Venezuela opposition calls unexpected Maduro wins in regional races 'fiction'
President Nicolas Maduro's candidates took 17 of 23 governorships, belying election polling
Venezuela's opposition refused on Monday to recognize a surprise win for the ruling socialists in weekend regional elections, potentially rekindling protests and fresh foreign sanctions on the oil-rich country's moribund economy.
The pro-government electoral board said President Nicolas Maduro's candidates took 17 governorships, versus six for the opposition, in Sunday's nationwide poll.
The socialists' strong showing came amid devastating food shortages, triple-digit inflation, and a collapsing currency in the South American OPEC nation.
Polls suggested the opposition would easily win a majority.
Dismayed opposition leaders decried irregularities, called for street action on Monday, and demanded a full audit, but they did not offer any evidence of fraud.
"Neither Venezuelans nor the world will swallow this fiction," said grave-faced opposition campaign chief Gerardo Blyde at a midnight news conference. "We played by the rules with a democratic conscience ... but this electoral system is not trustworthy."
Critics called for the electoral board to release more detailed results, to cross-reference with opposition observers' tallies.
Dispirited about their chances of removing Maduro through protests or the ballot box, many Venezuelan opposition supporters now hope foreign pressure, such as sanctions, will hurt him.
In August, Washington imposed financial sanctions against Caracas in an effort to cut back funds for the already severely cash-strapped government.
The European Union could also take measures against Maduro, a former bus driver and foreign minister narrowly elected to replace the late leader Hugo Chavez in 2013.
At home it seems unlikely opposition supporters are willing to return to the streets after four months of grueling protests this year failed to pressure the government into holding an early presidential election, freeing jailed activists or accepting humanitarian aid.
At least 125 people died, while thousands were injured and arrested in violence that brought parts of Venezuela to a standstill as hooded youths battled security forces.
"Obviously, this was a brutal fraud," said David Osorio, 21, who lost an eye when hit by a gas cannister during those clashes. "But I don't know if going back to the streets is best ... because the same will happen and many are simply not willing."
Sunday's disputed result will further crush protesters' hopes that the unpopular Maduro can be removed in next year's presidential election, possibly worsening disputes over strategy in the perennially divided coalition.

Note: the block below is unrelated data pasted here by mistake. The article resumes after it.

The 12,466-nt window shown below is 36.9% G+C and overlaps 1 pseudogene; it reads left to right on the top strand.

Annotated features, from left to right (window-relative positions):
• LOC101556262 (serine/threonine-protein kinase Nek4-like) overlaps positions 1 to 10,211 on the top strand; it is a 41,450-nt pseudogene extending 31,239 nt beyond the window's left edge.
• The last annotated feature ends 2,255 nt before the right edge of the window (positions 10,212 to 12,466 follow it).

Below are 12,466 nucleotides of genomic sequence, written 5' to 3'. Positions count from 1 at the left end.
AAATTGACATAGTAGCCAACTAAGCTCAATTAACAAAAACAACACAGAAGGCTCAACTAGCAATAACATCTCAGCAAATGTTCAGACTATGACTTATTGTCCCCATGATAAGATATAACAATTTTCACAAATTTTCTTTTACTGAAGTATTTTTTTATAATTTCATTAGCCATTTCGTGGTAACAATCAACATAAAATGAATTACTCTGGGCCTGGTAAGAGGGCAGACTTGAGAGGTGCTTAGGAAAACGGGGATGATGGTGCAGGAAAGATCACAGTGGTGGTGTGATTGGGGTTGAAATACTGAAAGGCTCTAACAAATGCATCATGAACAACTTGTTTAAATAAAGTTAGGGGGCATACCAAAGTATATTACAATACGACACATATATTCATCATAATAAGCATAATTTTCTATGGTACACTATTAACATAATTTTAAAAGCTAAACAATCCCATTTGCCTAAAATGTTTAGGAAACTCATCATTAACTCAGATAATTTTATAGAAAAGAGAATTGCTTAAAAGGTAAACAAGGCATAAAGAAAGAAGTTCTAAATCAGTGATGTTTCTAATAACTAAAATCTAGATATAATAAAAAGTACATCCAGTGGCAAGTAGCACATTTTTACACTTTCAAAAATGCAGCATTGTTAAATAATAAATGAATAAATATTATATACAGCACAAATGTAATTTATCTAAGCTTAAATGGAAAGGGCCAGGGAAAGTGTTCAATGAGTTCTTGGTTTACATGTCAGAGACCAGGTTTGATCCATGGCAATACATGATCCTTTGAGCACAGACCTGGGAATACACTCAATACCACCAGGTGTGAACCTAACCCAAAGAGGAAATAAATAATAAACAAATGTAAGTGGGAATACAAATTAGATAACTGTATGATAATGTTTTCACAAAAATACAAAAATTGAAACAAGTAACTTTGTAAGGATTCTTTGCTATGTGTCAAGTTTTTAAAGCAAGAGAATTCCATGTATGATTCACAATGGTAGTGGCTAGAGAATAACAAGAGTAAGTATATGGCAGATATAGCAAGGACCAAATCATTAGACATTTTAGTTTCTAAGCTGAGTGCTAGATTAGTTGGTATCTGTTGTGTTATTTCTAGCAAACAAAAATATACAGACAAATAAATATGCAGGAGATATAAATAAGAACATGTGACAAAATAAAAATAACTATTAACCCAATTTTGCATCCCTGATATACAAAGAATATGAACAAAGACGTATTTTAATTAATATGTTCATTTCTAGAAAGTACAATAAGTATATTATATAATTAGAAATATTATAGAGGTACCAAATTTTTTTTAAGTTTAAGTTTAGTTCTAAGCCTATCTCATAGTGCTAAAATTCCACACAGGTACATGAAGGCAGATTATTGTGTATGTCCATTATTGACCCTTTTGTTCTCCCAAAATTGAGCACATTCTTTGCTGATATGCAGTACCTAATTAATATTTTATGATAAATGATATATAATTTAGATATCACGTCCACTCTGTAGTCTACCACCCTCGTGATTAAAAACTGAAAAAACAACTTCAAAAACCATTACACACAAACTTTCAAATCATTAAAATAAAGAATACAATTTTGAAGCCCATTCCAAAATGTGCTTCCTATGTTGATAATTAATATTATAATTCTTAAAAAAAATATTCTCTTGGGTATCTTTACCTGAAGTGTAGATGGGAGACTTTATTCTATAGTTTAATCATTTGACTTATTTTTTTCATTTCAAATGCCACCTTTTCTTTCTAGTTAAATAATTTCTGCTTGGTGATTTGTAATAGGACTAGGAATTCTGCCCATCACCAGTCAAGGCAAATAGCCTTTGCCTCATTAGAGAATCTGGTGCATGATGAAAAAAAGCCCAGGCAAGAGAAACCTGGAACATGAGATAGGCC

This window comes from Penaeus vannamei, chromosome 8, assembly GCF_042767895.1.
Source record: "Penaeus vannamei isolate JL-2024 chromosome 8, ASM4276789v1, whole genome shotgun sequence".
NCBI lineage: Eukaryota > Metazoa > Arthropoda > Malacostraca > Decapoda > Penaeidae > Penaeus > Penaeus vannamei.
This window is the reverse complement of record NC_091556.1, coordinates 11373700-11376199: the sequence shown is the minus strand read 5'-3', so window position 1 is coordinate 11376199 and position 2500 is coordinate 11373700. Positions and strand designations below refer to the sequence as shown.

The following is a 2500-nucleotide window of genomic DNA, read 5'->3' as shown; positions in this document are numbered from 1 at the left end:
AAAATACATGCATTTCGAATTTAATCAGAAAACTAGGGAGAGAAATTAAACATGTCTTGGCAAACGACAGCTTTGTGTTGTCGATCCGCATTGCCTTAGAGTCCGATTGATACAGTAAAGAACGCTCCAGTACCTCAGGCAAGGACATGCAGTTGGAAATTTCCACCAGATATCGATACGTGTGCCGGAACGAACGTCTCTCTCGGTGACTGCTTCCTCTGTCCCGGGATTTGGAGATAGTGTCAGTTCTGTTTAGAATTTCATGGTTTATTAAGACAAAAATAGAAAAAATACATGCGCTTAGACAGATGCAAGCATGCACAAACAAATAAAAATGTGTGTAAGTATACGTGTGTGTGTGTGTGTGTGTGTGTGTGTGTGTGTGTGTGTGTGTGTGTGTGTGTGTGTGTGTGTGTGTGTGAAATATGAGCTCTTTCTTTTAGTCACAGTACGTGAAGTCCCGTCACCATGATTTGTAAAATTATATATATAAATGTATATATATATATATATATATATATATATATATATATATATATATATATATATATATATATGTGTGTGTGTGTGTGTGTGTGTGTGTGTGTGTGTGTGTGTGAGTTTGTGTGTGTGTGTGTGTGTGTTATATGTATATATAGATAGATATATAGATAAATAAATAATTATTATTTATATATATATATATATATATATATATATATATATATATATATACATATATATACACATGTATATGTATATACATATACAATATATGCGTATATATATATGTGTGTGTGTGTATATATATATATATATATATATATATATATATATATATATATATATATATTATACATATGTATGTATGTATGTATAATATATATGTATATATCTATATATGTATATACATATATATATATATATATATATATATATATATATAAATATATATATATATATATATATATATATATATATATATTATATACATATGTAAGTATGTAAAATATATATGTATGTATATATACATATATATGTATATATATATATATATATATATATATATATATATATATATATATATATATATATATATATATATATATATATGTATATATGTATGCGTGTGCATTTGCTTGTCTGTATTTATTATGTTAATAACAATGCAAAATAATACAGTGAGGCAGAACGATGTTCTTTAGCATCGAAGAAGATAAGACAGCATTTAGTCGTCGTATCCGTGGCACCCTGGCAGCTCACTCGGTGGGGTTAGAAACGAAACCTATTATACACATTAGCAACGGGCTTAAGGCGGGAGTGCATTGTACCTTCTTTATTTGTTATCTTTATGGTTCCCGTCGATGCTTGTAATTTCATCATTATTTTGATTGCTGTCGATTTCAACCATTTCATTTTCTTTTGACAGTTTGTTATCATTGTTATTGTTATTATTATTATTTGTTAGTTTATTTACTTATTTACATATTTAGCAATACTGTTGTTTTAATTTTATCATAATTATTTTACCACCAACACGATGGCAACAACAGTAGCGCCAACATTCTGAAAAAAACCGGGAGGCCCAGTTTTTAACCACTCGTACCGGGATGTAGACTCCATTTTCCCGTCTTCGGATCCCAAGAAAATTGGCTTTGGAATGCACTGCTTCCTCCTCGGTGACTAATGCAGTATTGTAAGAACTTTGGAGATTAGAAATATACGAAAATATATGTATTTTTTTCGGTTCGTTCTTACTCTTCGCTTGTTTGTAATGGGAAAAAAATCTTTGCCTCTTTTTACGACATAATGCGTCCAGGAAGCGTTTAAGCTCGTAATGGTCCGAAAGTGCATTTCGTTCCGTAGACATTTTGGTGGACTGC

Venezuelan bond prices inched down on Monday morning in a possible sign of investor pessimism.
"There's no money, no food, no medicine, no security. Yet according to the government, everyone voted for them?" said a skeptical Gloria Torres, 56, once a staunch supporter of former President Hugo Chavez.
The opposition's electoral setback could further speed a flow of emigrants to other Latin American countries, Spain, and the United States, as many Venezuelans now fear the long-running political crisis will drag on for years.
'When they lose, they cry fraud?'
Flanked by his powerful wife, soldiers, and red-shirted party members, a buoyant Maduro appeared on state television late Sunday to celebrate victory and paint the opposition as sore losers.
"When they lose, they cry fraud. When they win, they shout, 'Down with Maduro,'" said the 54-year-old, ordering a full audit to demonstrate transparency.
The opposition pocketed governorships including in the turbulent Andean states of Merida and Tachira, the oil-producing region of Zulia, and the jungle-and-savannah state of Bolivar.
The government, which had controlled 20 of the 23 governorships, took states across Venezuela's languid plains and steamy Caribbean coast.
It won back populous Miranda state, which includes part of capital Caracas, with an up-and-coming star of the Socialist Party, Hector Rodriguez.
It also won in Barinas, Chavez's home state in Venezuela's agricultural belt that government supporters regard as the 'cradle of the revolution.'
"If the electoral council does not give clear numbers demonstrating this election was legitimate, it could further international isolation of Venezuela," said David Smilde, a long-time Caracas-based sociologist.
"If the results are not convincing, this will make a presidential election in 2018 difficult," he said, referring to opposition hopes to take power in the presidential vote scheduled for late next year.
The opposition has cried fraud at some past votes, but has lacked substantial detailed evidence.
After a controversial vote in July for a pro-government legislative superbody, Reuters obtained a document showing irregularities in the reported results. Smartmatic, the U.K.-based company that provided the technology for the vote, said the results had been manipulated by at least one million ballots.
Authorities denied any wrongdoing.
The government does retain significant support in poorer, rural settings and Venezuela's disorganized and elite-led opposition has struggled to capitalize on discontent over the economy.
Socialist candidates, invoking the popular Chavez at every rally, urged Venezuelans to vote against the opposition, whom they accuse of plotting a coup under the veneer of peaceful protest.
"I vote because I want peace, not terrorism," said customs official Franquelsi Anciana, who cast a vote for the government candidate in the western city of Maracaibo.